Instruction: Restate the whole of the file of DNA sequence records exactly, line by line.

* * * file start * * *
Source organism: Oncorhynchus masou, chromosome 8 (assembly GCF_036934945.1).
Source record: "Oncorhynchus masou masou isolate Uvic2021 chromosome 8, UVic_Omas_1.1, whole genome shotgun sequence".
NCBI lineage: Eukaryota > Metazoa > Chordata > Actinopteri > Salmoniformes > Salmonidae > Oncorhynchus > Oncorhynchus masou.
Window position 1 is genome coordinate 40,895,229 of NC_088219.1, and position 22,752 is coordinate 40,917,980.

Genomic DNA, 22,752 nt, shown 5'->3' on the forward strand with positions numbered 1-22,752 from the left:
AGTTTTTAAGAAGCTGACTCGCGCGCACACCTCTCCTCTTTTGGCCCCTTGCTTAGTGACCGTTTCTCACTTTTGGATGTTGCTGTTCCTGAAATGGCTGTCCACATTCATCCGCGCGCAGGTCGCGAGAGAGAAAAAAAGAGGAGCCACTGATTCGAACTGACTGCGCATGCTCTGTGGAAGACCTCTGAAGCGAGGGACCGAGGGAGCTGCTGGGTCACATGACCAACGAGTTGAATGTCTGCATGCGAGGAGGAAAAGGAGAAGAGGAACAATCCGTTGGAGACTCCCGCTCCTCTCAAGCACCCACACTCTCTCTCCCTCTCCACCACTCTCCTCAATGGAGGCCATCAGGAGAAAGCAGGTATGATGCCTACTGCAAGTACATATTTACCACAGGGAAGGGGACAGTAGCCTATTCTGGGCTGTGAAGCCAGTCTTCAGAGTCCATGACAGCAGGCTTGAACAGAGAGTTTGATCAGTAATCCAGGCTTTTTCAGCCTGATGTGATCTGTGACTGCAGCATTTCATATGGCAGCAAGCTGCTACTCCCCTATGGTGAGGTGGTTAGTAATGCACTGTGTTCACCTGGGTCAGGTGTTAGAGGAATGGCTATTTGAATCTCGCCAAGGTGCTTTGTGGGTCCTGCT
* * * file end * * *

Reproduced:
Source organism: Oncorhynchus masou, chromosome 8 (assembly GCF_036934945.1).
Source record: "Oncorhynchus masou masou isolate Uvic2021 chromosome 8, UVic_Omas_1.1, whole genome shotgun sequence".
NCBI lineage: Eukaryota > Metazoa > Chordata > Actinopteri > Salmoniformes > Salmonidae > Oncorhynchus > Oncorhynchus masou.
Window position 1 is genome coordinate 40,895,229 of NC_088219.1, and position 22,752 is coordinate 40,917,980.

Genomic DNA, 22,752 nt, shown 5'->3' on the forward strand with positions numbered 1-22,752 from the left:
AGTTTTTAAGAAGCTGACTCGCGCGCACACCTCTCCTCTTTTGGCCCCTTGCTTAGTGACCGTTTCTCACTTTTGGATGTTGCTGTTCCTGAAATGGCTGTCCACATTCATCCGCGCGCAGGTCGCGAGAGAGAAAAAAAGAGGAGCCACTGATTCGAACTGACTGCGCATGCTCTGTGGAAGACCTCTGAAGCGAGGGACCGAGGGAGCTGCTGGGTCACATGACCAACGAGTTGAATGTCTGCATGCGAGGAGGAAAAGGAGAAGAGGAACAATCCGTTGGAGACTCCCGCTCCTCTCAAGCACCCACACTCTCTCTCCCTCTCCACCACTCTCCTCAATGGAGGCCATCAGGAGAAAGCAGGTATGATGCCTACTGCAAGTACATATTTACCACAGGGAAGGGGACAGTAGCCTATTCTGGGCTGTGAAGCCAGTCTTCAGAGTCCATGACAGCAGGCTTGAACAGAGAGTTTGATCAGTAATCCAGGCTTTTTCAGCCTGATGTGATCTGTGACTGCAGCATTTCATATGGCAGCAAGCTGCTACTCCCCTATGGTGAGGTGGTTAGTAATGCACTGTGTTCACCTGGGTCAGGTGTTAGAGGAATGGCTATTTGAATCTCGCCAAGGTGCTTTGTGGGTCCTGCT